ASHM Report Back

Clinical posts from members and guests of the Australasian Society for HIV, Viral Hepatitis and Sexual Health Medicine (ASHM) from various international medical and scientific conferences on HIV, AIDS, viral hepatitis, and sexual health.

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Day 1 CROI 2017:


An overview of CROI this year for those may not have attended previously:


Today we were reminded that The Conference on Retroviruses and Opportunistic Infections (CROI) commenced in 1993 to provide a forum for basic scientists and clinical investigators to present their latest data, and to interact. The Conference has grown in size over the past 24 years and is currently capped at about 4,000 attendees. This year the 4,200 participants are from 90 countries, and 40% of abstracts were from outside the USA. One in five attendees are new to CROI, so if you have not attended before, try to get there next year (Boston 4-7 March 2018).  The opening sessions traditionally consist of: the Bernard Fields Lecture, named in tribute to the exemplary work of esteemed microbiologist and virologist Bernard Fields, and the N’Galy-Mann Lecture, named in honour of Drs Bosenge N’Galy and Jonathan Mann for their crucial pioneering work in HIV science in Africa. It is always a sad time to reflect on the untimely deaths of these two great men working in HIV/AIDS in the very early days of the epidemic. I will always remember Dr Mann’s extraordinary speeches in those early days – he was a great orator. 


This year the Bernard Fields Lecture was delivered by Jeffrey D. Lifson, from the Frederick National Laboratory for Cancer Research and focussed on the work done in HIV prevention and pathogenesis using nonhuman primate(NHP) models. Dr Lifson made the case that, with limitations, nonhuman primate models eg in macaque and sootey mangabey monkeys with SIV models, ‘have been able to recapitulate all the key aspects of human HIV infection in research systems that could provide important experimental advantages’ but that the viruses used in in NHP were not HIV.  He also discussed the issue of gut pathogenesis in HIV/SIV infection with the sequence of events:


·       Loss of CD4+ t-cells


·       Epithelial disruption


·       Microbial translocation (microbiome shifts)


·       Local and systemic immune activation/inflammation


·       Responses to inflammation Treg, TGF-B, LT fibrosis,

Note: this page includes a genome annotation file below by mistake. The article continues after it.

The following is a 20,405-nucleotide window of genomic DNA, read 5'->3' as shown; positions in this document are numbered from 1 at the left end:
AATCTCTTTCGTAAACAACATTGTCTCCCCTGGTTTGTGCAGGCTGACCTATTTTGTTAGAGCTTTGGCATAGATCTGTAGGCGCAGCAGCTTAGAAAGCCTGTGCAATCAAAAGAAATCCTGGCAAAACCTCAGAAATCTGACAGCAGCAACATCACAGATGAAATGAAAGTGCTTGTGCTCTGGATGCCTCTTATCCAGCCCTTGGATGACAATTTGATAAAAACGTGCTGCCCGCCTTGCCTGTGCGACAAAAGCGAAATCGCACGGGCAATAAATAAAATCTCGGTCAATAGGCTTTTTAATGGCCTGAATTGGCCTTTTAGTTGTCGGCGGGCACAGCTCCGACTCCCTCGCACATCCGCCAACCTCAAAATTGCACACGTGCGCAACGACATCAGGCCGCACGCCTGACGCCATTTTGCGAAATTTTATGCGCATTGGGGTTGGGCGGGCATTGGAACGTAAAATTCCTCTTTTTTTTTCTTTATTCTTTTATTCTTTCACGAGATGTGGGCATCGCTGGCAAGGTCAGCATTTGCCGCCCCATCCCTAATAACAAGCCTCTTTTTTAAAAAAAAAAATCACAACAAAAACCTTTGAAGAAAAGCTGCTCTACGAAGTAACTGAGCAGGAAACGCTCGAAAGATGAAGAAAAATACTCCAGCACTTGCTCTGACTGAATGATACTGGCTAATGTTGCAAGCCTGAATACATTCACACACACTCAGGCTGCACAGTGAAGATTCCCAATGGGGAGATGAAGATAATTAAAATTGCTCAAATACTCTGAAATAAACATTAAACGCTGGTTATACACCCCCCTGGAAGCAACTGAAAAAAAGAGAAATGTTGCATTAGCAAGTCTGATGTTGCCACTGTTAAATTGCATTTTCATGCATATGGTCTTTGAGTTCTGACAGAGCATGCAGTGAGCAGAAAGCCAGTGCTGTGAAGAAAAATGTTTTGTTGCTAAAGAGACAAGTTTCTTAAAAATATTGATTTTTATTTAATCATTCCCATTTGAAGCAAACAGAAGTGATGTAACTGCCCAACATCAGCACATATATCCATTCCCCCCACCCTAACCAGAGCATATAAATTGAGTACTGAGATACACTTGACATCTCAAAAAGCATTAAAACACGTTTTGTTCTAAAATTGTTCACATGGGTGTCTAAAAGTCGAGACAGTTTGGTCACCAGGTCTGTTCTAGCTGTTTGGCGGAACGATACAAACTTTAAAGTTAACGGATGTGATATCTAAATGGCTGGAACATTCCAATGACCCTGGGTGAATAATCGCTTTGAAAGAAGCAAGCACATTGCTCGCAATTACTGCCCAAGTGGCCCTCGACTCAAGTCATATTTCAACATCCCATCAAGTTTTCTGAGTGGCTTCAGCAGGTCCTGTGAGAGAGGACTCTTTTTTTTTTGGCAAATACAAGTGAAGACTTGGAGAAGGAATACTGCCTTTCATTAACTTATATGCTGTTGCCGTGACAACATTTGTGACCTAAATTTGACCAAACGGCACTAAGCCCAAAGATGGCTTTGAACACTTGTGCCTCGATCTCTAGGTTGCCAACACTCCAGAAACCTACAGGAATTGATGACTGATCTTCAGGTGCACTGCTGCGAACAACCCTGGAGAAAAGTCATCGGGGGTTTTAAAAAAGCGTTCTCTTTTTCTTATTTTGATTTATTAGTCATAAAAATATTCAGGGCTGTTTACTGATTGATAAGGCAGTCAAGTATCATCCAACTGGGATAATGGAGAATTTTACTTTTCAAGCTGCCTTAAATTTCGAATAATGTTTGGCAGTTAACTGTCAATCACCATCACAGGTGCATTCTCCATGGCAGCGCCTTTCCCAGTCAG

·       Not fully restored/reversed by cART.


A number of presentations at the conference will be on the changes in human gut microbiome with acute HIV infection, ARV therapy and elite controllers.


The N’Galy-Mann Lecture was delivered by James G. Hakim, University of Zimbabwe on the HIV/AIDS research in Zimbabwe which has included collaborative research with the ACTG in USA and the Kirby Institute in Australia.  The opening session concluded with a special CROI Foundation award to Oliver Mtukudzi, a wonderful musician and human rights activist from Zimbabwe.




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CROI 2017: Opening Session

Dr Susan Buchbinder opened CROI 2017 with a powerful statement rejecting the recently halted US Presidential edict restricting entry into the US from seven Muslim majority countries. Apart from the obvious human rights aspect of the ban, the major impact of the travel ban would be on the free exchange of scientific information. The statement was particularly meaningful given that Federal Judge James L. Robart who launched the temporary restraining order is from Seattle.

Bernard Fields Lecture

Dr Jeffrey Lifsom presented the Bernard Fields Lecture on insights into HIV prevention, pathogenesis and treatment from non-human primate (NHP) models. Dr Lifsom helped develop the highly sensitive quantitative assays for HIV and SIV that are currently used in research and management. Drawing on Dr Bernard Field's work, Dr Lifsom described how NHP models had contributed to the understanding of HIV with respect to:

  • Transmission: eg. how early distal SIV RNA found in mucosal transmission correlated to tissue changes found in HIV
  • Pathogenesis: eg. the discovery of the gastrointestinail system as a major site of CD4 T cell and viral replication for SIV infection, which was subsequently extended to HIV in humans. In particular, how epithelial disruptions resulted in immune activation and inflammation that was not fully reversed or restored by ART
  • Vaccines: eg. the use of a CMV vectored SIV vaccine to provide a persistent immune response, demonstrating that an unconventional response appears to result in enduring protection. This may lead to the promise for novel vaccines, including for other intracellular infections such as TB and malaria.
  • Treatment: eg. the use of injected TFV/PMPA in NHP models was critical in the decision to develop orally bioavailable TDF. More recent developments are the use of a highly effective long-acting triple drug regimen which will influence treatment strategies.